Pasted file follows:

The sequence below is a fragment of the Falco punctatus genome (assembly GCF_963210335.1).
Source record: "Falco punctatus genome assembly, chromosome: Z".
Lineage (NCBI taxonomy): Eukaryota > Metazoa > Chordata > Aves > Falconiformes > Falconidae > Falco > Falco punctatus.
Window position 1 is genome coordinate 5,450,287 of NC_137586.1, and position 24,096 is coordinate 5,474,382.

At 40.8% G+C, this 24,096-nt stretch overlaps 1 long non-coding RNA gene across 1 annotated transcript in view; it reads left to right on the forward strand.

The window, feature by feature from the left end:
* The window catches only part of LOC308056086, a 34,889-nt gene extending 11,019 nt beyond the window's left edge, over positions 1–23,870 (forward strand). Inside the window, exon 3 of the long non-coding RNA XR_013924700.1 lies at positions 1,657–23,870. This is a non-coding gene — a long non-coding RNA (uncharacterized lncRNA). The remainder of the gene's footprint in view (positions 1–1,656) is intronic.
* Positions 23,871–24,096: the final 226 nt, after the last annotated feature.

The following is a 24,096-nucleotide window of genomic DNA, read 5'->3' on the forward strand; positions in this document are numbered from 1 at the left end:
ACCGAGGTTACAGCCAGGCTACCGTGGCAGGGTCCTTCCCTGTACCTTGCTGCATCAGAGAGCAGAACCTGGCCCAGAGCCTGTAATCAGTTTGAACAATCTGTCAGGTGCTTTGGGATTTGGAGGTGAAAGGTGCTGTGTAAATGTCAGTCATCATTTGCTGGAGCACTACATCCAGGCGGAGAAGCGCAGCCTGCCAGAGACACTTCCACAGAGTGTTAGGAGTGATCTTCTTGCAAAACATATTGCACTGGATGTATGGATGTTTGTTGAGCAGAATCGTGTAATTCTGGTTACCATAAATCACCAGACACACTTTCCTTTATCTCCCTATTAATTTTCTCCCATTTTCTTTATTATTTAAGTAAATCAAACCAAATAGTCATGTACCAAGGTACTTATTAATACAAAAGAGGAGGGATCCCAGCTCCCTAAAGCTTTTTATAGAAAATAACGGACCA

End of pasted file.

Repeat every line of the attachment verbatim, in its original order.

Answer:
The sequence below is a fragment of the Falco punctatus genome (assembly GCF_963210335.1).
Source record: "Falco punctatus genome assembly, chromosome: Z".
Lineage (NCBI taxonomy): Eukaryota > Metazoa > Chordata > Aves > Falconiformes > Falconidae > Falco > Falco punctatus.
Window position 1 is genome coordinate 5,450,287 of NC_137586.1, and position 24,096 is coordinate 5,474,382.

At 40.8% G+C, this 24,096-nt stretch overlaps 1 long non-coding RNA gene across 1 annotated transcript in view; it reads left to right on the forward strand.

The window, feature by feature from the left end:
* The window catches only part of LOC308056086, a 34,889-nt gene extending 11,019 nt beyond the window's left edge, over positions 1–23,870 (forward strand). Inside the window, exon 3 of the long non-coding RNA XR_013924700.1 lies at positions 1,657–23,870. This is a non-coding gene — a long non-coding RNA (uncharacterized lncRNA). The remainder of the gene's footprint in view (positions 1–1,656) is intronic.
* Positions 23,871–24,096: the final 226 nt, after the last annotated feature.

The following is a 24,096-nucleotide window of genomic DNA, read 5'->3' on the forward strand; positions in this document are numbered from 1 at the left end:
ACCGAGGTTACAGCCAGGCTACCGTGGCAGGGTCCTTCCCTGTACCTTGCTGCATCAGAGAGCAGAACCTGGCCCAGAGCCTGTAATCAGTTTGAACAATCTGTCAGGTGCTTTGGGATTTGGAGGTGAAAGGTGCTGTGTAAATGTCAGTCATCATTTGCTGGAGCACTACATCCAGGCGGAGAAGCGCAGCCTGCCAGAGACACTTCCACAGAGTGTTAGGAGTGATCTTCTTGCAAAACATATTGCACTGGATGTATGGATGTTTGTTGAGCAGAATCGTGTAATTCTGGTTACCATAAATCACCAGACACACTTTCCTTTATCTCCCTATTAATTTTCTCCCATTTTCTTTATTATTTAAGTAAATCAAACCAAATAGTCATGTACCAAGGTACTTATTAATACAAAAGAGGAGGGATCCCAGCTCCCTAAAGCTTTTTATAGAAAATAACGGACCA